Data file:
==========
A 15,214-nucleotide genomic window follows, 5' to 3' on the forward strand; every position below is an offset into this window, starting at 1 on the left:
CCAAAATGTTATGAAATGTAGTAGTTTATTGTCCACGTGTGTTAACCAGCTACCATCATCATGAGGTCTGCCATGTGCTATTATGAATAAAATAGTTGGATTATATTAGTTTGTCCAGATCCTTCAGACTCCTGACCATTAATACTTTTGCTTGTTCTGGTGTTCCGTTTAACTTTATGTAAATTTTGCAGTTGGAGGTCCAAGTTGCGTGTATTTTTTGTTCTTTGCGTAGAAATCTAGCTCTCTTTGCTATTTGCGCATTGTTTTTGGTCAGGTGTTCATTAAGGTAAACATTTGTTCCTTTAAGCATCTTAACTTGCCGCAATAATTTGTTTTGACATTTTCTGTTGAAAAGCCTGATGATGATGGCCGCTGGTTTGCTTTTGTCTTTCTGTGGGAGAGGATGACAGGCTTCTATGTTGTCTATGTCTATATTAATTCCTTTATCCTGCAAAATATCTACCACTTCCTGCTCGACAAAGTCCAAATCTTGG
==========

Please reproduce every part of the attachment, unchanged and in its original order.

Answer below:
A 15,214-nucleotide genomic window follows, 5' to 3' on the forward strand; every position below is an offset into this window, starting at 1 on the left:
CCAAAATGTTATGAAATGTAGTAGTTTATTGTCCACGTGTGTTAACCAGCTACCATCATCATGAGGTCTGCCATGTGCTATTATGAATAAAATAGTTGGATTATATTAGTTTGTCCAGATCCTTCAGACTCCTGACCATTAATACTTTTGCTTGTTCTGGTGTTCCGTTTAACTTTATGTAAATTTTGCAGTTGGAGGTCCAAGTTGCGTGTATTTTTTGTTCTTTGCGTAGAAATCTAGCTCTCTTTGCTATTTGCGCATTGTTTTTGGTCAGGTGTTCATTAAGGTAAACATTTGTTCCTTTAAGCATCTTAACTTGCCGCAATAATTTGTTTTGACATTTTCTGTTGAAAAGCCTGATGATGATGGCCGCTGGTTTGCTTTTGTCTTTCTGTGGGAGAGGATGACAGGCTTCTATGTTGTCTATGTCTATATTAATTCCTTTATCCTGCAAAATATCTACCACTTCCTGCTCGACAAAGTCCAAATCTTGG